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States Continue to Face Large Shortfalls Due to COVID-19 Effects

The restoration of a portion of the jobs lost as a result of COVID-19, as reflected in the Labor Department’s recent jobs reports, is welcome news. Nevertheless, the economy remains in a deep recession, and state and local governments have been hit particularly hard. We now project that the state budget shortfalls expected from COVID-19’s economic fallout will total a cumulative $555 billion over state fiscal years 2020-2022. This figure is for state shortfalls only and does not include the additional shortfalls that local and tribal governments and the U.S. territories face.

The private-sector job market performed somewhat better in May and June than many economists had expected, and this has led to some improvement in the outlook for the period ahead. That, in turn, has somewhat moderated the size of the shortfalls states face now and in the coming years. But states remain in dire straits; in just four months, state and local governments have furloughed or laid off 1.5 million workers[1] — twice as many as in all of the Great Recession. While some of those workers, such as school bus drivers and college security staff, are often furloughed during the summer, many of these and other workers stand to lose their jobs permanently in the coming weeks as states cut spending to balance their budgets — unless the federal government provides substantially more aid. Moreover, the surge in new infections in recent weeks is leading some states and localities to pause or reverse steps they have taken or planned to “re-open” the economies, and our estimates here could prove too optimistic.

Our new shortfall figure — which is based on the Federal Reserve Board’s most recent summary of economic projections,[2] issued June 10, and the Congressional Budget Office’s (CBO) July projections[3] — is lower than our estimate of last month prepared before the updated CBO forecast was released, but higher than our April projection.[4]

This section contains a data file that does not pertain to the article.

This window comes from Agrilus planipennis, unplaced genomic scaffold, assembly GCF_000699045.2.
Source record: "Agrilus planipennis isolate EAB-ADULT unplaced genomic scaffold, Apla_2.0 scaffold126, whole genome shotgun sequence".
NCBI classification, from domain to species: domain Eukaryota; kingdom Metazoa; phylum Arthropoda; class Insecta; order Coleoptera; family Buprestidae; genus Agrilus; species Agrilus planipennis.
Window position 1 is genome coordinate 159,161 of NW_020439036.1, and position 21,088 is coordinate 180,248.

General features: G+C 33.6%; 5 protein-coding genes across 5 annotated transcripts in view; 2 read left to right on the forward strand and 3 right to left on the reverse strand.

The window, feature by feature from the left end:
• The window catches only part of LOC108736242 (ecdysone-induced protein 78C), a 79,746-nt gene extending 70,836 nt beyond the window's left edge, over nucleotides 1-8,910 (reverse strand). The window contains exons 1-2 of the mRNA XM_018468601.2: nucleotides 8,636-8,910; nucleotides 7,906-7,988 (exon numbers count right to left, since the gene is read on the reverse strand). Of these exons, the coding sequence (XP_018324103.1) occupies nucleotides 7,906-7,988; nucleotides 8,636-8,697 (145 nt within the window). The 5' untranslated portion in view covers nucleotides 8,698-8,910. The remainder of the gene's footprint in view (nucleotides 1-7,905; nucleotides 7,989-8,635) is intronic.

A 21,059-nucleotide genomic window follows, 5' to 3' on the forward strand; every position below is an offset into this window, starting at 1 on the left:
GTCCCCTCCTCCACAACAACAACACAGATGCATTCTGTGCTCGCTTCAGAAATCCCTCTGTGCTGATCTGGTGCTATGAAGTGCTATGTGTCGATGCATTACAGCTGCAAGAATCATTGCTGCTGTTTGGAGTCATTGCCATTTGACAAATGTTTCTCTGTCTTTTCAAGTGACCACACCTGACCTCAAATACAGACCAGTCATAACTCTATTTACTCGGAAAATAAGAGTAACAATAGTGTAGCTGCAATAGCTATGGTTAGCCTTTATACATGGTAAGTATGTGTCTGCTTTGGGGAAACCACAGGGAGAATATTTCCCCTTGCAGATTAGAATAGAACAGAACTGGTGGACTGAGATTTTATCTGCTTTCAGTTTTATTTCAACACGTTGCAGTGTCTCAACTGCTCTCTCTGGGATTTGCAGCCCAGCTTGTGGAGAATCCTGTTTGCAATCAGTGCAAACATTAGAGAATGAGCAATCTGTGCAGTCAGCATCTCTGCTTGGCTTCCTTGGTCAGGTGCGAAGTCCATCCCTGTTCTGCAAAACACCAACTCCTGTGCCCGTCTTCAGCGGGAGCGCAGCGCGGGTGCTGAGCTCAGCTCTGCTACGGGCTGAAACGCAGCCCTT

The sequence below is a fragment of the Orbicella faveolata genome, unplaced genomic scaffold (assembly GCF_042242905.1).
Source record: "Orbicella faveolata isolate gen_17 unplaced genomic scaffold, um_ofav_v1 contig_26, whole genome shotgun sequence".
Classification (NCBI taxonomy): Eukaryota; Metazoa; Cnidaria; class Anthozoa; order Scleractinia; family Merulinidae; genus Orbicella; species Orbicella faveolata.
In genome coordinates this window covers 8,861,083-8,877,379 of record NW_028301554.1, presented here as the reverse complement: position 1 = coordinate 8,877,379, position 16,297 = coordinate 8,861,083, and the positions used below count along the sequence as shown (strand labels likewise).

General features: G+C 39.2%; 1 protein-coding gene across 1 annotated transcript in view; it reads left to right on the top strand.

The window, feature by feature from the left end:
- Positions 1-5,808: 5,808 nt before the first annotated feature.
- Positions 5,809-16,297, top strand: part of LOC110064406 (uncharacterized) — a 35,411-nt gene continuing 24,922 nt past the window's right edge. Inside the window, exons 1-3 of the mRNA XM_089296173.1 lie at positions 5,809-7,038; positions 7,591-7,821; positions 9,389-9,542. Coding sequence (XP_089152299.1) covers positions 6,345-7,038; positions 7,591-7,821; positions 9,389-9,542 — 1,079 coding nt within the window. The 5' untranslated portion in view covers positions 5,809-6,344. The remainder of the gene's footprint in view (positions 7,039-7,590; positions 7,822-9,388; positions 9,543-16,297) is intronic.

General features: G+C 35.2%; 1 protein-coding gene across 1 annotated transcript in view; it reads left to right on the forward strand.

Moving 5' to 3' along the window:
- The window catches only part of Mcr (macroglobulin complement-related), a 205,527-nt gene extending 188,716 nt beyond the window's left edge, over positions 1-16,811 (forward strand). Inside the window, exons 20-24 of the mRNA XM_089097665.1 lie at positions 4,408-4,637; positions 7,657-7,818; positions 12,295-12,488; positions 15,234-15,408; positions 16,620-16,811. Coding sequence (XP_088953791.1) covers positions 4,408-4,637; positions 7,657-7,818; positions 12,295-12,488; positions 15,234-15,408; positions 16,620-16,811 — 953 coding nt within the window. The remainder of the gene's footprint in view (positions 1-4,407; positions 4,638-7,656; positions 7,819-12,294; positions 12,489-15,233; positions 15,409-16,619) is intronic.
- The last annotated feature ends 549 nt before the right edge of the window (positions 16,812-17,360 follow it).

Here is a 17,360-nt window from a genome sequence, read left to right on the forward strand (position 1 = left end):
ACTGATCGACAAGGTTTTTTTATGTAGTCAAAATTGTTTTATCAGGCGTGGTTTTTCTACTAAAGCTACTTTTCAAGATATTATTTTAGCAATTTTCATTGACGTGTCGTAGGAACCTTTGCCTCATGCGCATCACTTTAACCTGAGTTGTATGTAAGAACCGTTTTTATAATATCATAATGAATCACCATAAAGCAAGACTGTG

The projected shortfall for 2021 fiscal year, which began on July 1 for most states, is much deeper than the shortfalls faced in any year of the Great Recession (see Figure 1). These figures underscore the continued urgency of the President and Congress enacting substantially more fiscal relief and maintaining it for as long as economic conditions warrant.

Federal Reserve economists project that unemployment — which averaged 13 percent in the second quarter (April through June) according to the Bureau of Labor Statistics — will peak this quarter and still be at 6.5 percent at the end of 2021, a year and a half from now. CBO’s projection is grimmer — unemployment will remain at 10.5 percent in the last quarter (October-December) of 2020 and stand at a still-quite-high 7.6 percent at the end of 2021, it estimates. Both economic projections take into account the aid that the federal government has already enacted for businesses, individuals, and state and local governments.

Our estimate of $555 billion in shortfalls over state fiscal years 2020-2022 is based on the historical relationship between unemployment and state revenues[5] and on the average of the CBO and Federal Reserve Board projections.